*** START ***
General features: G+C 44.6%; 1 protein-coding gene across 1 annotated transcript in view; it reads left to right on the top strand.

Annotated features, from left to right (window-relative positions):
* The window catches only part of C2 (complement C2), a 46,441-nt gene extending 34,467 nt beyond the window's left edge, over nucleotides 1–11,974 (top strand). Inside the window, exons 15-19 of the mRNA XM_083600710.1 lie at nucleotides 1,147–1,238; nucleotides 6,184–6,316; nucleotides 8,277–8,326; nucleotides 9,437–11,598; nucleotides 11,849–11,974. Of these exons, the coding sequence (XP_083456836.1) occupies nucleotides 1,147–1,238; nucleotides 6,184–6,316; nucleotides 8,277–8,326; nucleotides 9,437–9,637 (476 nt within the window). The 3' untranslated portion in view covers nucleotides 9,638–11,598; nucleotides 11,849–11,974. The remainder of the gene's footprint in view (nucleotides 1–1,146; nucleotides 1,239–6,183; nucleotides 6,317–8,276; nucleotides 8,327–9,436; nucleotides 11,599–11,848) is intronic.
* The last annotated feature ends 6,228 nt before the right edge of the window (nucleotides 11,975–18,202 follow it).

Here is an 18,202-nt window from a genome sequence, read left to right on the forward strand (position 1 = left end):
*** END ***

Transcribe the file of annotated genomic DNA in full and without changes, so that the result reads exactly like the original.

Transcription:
General features: G+C 44.6%; 1 protein-coding gene across 1 annotated transcript in view; it reads left to right on the top strand.

Annotated features, from left to right (window-relative positions):
* The window catches only part of C2 (complement C2), a 46,441-nt gene extending 34,467 nt beyond the window's left edge, over nucleotides 1–11,974 (top strand). Inside the window, exons 15-19 of the mRNA XM_083600710.1 lie at nucleotides 1,147–1,238; nucleotides 6,184–6,316; nucleotides 8,277–8,326; nucleotides 9,437–11,598; nucleotides 11,849–11,974. Of these exons, the coding sequence (XP_083456836.1) occupies nucleotides 1,147–1,238; nucleotides 6,184–6,316; nucleotides 8,277–8,326; nucleotides 9,437–9,637 (476 nt within the window). The 3' untranslated portion in view covers nucleotides 9,638–11,598; nucleotides 11,849–11,974. The remainder of the gene's footprint in view (nucleotides 1–1,146; nucleotides 1,239–6,183; nucleotides 6,317–8,276; nucleotides 8,327–9,436; nucleotides 11,599–11,848) is intronic.
* The last annotated feature ends 6,228 nt before the right edge of the window (nucleotides 11,975–18,202 follow it).

Here is an 18,202-nt window from a genome sequence, read left to right on the forward strand (position 1 = left end):